You Don't Need to 'SlutWalk' to Blow the Whistle on Rape

slutwalkMost Americans have been worked up more about our national debt lately than much of anything else, but there's another important fight going on that has the whole world talking. Although they began in Toronto, Canada, SlutWalks -- a movement in which women dress in provocative clothing and march in protest of sexual violence -- have started happening all over the globe. Most recently, yesterday morning, people in New Delhi, India marched to spread the message that sexual assault will not be tolerated there. 

Something to bear in mind, though, is that the atmosphere for women in the Indian capital is very different from that of Toronto, or any big U.S. or U.K. city that has participated in a SlutWalk. Trishla Singh, a coordinator of the event and college student, asserts that "in places where it's very crowded, people take advantage of the crowd and try to molest you." Obviously, these women live a nightmare -- every day.


Sure, we may feel violated in other ways in New York (catcalling, whistling, etc.), but it seems like in New Delhi, women are dealing with harassment and violence on a whole other level. In fact, incidents are so frequent on the public transportation in New Delhi that certain subway cars are restricted to female passengers. Overall, the number of rape cases reported has grown 678 percent since the country began keeping statistics 30 years ago; rape is now considered the fastest-growing crime in the country.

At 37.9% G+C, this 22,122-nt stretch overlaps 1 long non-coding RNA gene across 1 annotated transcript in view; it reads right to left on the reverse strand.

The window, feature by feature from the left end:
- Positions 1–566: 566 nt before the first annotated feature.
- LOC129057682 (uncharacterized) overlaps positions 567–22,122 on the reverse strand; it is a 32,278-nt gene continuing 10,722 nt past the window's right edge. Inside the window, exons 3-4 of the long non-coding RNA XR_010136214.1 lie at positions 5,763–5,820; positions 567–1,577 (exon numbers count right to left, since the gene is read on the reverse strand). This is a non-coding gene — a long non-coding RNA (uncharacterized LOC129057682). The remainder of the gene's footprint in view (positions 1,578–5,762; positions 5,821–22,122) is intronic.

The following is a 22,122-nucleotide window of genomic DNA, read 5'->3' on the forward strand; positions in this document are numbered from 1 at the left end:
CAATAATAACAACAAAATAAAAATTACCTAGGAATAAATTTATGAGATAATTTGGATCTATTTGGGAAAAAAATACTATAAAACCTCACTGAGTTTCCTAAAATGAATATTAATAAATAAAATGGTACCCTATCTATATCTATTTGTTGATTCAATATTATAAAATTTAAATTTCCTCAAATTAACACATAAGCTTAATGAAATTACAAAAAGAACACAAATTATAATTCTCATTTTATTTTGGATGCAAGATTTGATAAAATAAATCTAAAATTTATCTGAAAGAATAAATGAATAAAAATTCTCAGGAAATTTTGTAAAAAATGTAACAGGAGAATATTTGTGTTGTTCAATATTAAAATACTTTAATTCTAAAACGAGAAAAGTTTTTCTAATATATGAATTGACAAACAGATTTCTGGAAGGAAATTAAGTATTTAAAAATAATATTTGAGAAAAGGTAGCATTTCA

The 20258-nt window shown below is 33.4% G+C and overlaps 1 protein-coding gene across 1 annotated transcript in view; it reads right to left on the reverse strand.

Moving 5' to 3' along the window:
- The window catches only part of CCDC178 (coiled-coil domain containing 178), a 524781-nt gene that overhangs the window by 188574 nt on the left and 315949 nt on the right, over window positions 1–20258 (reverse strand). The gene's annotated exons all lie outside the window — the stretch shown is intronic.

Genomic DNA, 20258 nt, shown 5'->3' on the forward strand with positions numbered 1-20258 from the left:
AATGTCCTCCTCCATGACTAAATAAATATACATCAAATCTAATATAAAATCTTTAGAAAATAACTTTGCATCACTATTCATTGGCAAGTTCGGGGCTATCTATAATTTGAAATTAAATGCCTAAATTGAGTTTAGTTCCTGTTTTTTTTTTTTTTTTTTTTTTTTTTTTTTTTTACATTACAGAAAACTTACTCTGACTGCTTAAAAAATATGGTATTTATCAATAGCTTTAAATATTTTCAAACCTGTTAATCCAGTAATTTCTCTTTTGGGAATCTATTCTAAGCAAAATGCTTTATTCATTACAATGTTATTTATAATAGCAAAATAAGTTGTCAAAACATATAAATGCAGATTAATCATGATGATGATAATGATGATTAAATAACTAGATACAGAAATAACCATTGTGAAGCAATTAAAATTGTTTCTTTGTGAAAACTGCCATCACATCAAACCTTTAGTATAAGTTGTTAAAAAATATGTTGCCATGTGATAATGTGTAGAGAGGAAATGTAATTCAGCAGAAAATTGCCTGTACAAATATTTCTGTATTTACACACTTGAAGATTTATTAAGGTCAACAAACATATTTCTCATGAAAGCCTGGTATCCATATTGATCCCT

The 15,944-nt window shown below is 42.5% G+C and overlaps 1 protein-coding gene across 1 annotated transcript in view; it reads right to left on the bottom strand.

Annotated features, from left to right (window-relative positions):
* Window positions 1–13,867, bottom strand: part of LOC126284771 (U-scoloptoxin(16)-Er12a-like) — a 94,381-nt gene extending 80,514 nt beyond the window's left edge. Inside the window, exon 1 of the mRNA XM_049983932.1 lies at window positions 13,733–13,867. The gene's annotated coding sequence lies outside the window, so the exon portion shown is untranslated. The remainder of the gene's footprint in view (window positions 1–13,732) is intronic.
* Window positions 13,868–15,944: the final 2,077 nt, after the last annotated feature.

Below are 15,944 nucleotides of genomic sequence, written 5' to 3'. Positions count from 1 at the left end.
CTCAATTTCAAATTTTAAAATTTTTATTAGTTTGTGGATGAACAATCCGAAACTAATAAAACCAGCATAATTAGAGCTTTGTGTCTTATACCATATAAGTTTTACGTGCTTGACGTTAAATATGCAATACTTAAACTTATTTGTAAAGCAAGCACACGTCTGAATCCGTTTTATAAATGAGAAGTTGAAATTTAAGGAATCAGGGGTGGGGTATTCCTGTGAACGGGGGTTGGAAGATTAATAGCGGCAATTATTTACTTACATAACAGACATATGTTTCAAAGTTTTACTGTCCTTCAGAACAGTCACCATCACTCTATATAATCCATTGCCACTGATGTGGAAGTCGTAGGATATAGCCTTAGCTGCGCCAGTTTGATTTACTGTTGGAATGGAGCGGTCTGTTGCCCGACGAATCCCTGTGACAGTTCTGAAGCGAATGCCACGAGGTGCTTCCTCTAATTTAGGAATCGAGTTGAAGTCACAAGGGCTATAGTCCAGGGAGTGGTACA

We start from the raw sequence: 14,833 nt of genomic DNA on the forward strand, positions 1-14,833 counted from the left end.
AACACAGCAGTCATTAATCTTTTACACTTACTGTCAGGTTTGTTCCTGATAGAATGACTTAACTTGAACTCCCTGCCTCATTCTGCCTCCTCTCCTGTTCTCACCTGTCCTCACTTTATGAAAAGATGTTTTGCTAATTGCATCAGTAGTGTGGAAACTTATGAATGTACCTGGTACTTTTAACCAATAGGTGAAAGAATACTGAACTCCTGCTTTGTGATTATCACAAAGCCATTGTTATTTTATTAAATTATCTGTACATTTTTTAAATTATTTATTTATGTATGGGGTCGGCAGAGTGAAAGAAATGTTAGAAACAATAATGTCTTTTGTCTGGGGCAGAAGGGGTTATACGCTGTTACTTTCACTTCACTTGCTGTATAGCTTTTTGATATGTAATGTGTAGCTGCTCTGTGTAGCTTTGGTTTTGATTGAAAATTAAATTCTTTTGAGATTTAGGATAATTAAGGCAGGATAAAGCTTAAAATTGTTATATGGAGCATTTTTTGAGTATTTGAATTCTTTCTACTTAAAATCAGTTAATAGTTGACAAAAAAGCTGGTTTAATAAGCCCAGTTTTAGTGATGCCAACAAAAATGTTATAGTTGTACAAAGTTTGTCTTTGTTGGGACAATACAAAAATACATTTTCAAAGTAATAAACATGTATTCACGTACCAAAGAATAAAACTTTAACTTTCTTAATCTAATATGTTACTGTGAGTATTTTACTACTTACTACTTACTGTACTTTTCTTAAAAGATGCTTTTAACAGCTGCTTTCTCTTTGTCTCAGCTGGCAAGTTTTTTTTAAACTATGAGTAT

Given that, it's no wonder that they kind of had to "downplay" their SlutWalk. For instance, it couldn't be called that. It had to be tweaked in Hindi to "Shameless Front" (still a great message, I'll say). Hundreds of protesters carried signs that read "Stop Staring: This Is Not an Invitation to Rape Me" and "I Have Nothing to Be Ashamed Of." Also, women didn't dress up in slutty outfits and red lipstick the way they had in previous marches.

And that's okay. Because at least they did it! Not that this message doesn't need to be sent in other countries as well, but judging from the outrageous statistics and personal anecdotes of women involved in the "Shameless Front," it's desperately needed in India. The women involved are especially brave, and it's incredibly important that their voices must be heard by the government -- and the rest of the world.

New Dehli showed the whole world the SlutWalks' message is a protest that spans across countries and can and should be tailored to various cultures, so the message is heard loud and clear. With hope, SlutWalks only continue to spread like wildfire.

What do you think about the SlutWalks' message?

Image via Man Alive!/Flickr

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